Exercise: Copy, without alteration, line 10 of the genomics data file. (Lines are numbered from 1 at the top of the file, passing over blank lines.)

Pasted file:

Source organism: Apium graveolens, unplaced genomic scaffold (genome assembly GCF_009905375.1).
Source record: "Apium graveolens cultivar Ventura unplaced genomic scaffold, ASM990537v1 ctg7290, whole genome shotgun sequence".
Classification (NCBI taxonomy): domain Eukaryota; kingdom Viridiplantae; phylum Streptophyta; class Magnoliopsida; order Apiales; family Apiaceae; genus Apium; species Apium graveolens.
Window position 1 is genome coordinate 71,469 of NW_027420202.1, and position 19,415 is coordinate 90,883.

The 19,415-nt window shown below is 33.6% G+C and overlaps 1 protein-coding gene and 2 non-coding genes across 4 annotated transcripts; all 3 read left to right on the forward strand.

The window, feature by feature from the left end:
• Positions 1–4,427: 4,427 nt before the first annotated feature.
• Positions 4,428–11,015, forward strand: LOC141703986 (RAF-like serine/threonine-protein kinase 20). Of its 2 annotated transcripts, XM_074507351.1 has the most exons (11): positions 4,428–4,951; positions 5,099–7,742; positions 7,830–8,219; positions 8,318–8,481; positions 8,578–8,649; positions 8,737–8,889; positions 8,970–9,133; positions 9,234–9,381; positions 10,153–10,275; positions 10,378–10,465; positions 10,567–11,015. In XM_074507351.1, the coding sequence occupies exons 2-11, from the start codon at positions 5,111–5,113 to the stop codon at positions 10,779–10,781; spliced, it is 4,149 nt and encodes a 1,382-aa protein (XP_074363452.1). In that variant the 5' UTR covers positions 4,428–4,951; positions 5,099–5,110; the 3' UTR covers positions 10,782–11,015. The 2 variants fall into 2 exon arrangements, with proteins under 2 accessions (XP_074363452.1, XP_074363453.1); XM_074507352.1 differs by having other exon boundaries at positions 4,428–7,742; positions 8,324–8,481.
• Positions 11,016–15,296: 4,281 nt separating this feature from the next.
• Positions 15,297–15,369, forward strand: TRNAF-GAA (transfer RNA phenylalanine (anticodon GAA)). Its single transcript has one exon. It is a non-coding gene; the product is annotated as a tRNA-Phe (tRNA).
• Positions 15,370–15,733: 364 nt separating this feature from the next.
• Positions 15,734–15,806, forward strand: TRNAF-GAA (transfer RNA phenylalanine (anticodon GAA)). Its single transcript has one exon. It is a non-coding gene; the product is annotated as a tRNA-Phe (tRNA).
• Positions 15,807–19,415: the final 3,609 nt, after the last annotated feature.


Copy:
• Positions 15,297–15,369, forward strand: TRNAF-GAA (transfer RNA phenylalanine (anticodon GAA)). Its single transcript has one exon. It is a non-coding gene; the product is annotated as a tRNA-Phe (tRNA).